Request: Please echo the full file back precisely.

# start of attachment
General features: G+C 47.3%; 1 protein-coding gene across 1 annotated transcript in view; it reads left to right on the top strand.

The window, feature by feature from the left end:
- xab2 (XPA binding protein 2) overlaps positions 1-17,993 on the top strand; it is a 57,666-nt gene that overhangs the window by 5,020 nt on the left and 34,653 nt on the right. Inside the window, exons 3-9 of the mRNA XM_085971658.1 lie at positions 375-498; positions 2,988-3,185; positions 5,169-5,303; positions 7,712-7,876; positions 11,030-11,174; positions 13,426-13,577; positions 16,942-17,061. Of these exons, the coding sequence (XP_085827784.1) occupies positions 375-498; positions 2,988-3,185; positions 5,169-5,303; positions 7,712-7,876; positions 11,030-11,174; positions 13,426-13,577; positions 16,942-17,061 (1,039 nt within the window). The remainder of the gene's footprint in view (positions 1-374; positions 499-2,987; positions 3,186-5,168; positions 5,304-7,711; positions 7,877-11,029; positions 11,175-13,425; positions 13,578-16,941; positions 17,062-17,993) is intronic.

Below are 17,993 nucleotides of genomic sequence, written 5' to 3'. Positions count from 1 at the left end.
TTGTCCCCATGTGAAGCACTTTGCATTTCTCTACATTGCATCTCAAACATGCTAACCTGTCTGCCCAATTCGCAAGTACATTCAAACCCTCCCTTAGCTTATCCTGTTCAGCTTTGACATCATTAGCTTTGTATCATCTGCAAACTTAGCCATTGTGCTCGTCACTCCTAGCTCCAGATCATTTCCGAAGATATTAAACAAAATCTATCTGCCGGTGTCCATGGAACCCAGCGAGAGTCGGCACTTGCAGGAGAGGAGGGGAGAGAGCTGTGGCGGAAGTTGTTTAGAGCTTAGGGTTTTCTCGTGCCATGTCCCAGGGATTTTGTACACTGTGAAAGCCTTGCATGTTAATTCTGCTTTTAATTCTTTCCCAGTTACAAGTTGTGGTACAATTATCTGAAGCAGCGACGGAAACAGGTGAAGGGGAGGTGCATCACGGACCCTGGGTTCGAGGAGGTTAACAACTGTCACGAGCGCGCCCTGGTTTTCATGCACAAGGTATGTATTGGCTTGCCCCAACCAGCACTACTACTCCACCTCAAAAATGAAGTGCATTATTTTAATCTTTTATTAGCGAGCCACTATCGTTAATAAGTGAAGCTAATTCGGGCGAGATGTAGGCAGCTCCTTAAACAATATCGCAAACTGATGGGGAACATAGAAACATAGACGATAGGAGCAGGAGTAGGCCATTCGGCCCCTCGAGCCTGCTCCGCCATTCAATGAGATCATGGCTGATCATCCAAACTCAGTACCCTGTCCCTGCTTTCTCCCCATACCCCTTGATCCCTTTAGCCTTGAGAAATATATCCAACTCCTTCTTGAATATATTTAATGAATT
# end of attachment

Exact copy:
General features: G+C 47.3%; 1 protein-coding gene across 1 annotated transcript in view; it reads left to right on the top strand.

The window, feature by feature from the left end:
- xab2 (XPA binding protein 2) overlaps positions 1-17,993 on the top strand; it is a 57,666-nt gene that overhangs the window by 5,020 nt on the left and 34,653 nt on the right. Inside the window, exons 3-9 of the mRNA XM_085971658.1 lie at positions 375-498; positions 2,988-3,185; positions 5,169-5,303; positions 7,712-7,876; positions 11,030-11,174; positions 13,426-13,577; positions 16,942-17,061. Of these exons, the coding sequence (XP_085827784.1) occupies positions 375-498; positions 2,988-3,185; positions 5,169-5,303; positions 7,712-7,876; positions 11,030-11,174; positions 13,426-13,577; positions 16,942-17,061 (1,039 nt within the window). The remainder of the gene's footprint in view (positions 1-374; positions 499-2,987; positions 3,186-5,168; positions 5,304-7,711; positions 7,877-11,029; positions 11,175-13,425; positions 13,578-16,941; positions 17,062-17,993) is intronic.

Below are 17,993 nucleotides of genomic sequence, written 5' to 3'. Positions count from 1 at the left end.
TTGTCCCCATGTGAAGCACTTTGCATTTCTCTACATTGCATCTCAAACATGCTAACCTGTCTGCCCAATTCGCAAGTACATTCAAACCCTCCCTTAGCTTATCCTGTTCAGCTTTGACATCATTAGCTTTGTATCATCTGCAAACTTAGCCATTGTGCTCGTCACTCCTAGCTCCAGATCATTTCCGAAGATATTAAACAAAATCTATCTGCCGGTGTCCATGGAACCCAGCGAGAGTCGGCACTTGCAGGAGAGGAGGGGAGAGAGCTGTGGCGGAAGTTGTTTAGAGCTTAGGGTTTTCTCGTGCCATGTCCCAGGGATTTTGTACACTGTGAAAGCCTTGCATGTTAATTCTGCTTTTAATTCTTTCCCAGTTACAAGTTGTGGTACAATTATCTGAAGCAGCGACGGAAACAGGTGAAGGGGAGGTGCATCACGGACCCTGGGTTCGAGGAGGTTAACAACTGTCACGAGCGCGCCCTGGTTTTCATGCACAAGGTATGTATTGGCTTGCCCCAACCAGCACTACTACTCCACCTCAAAAATGAAGTGCATTATTTTAATCTTTTATTAGCGAGCCACTATCGTTAATAAGTGAAGCTAATTCGGGCGAGATGTAGGCAGCTCCTTAAACAATATCGCAAACTGATGGGGAACATAGAAACATAGACGATAGGAGCAGGAGTAGGCCATTCGGCCCCTCGAGCCTGCTCCGCCATTCAATGAGATCATGGCTGATCATCCAAACTCAGTACCCTGTCCCTGCTTTCTCCCCATACCCCTTGATCCCTTTAGCCTTGAGAAATATATCCAACTCCTTCTTGAATATATTTAATGAATT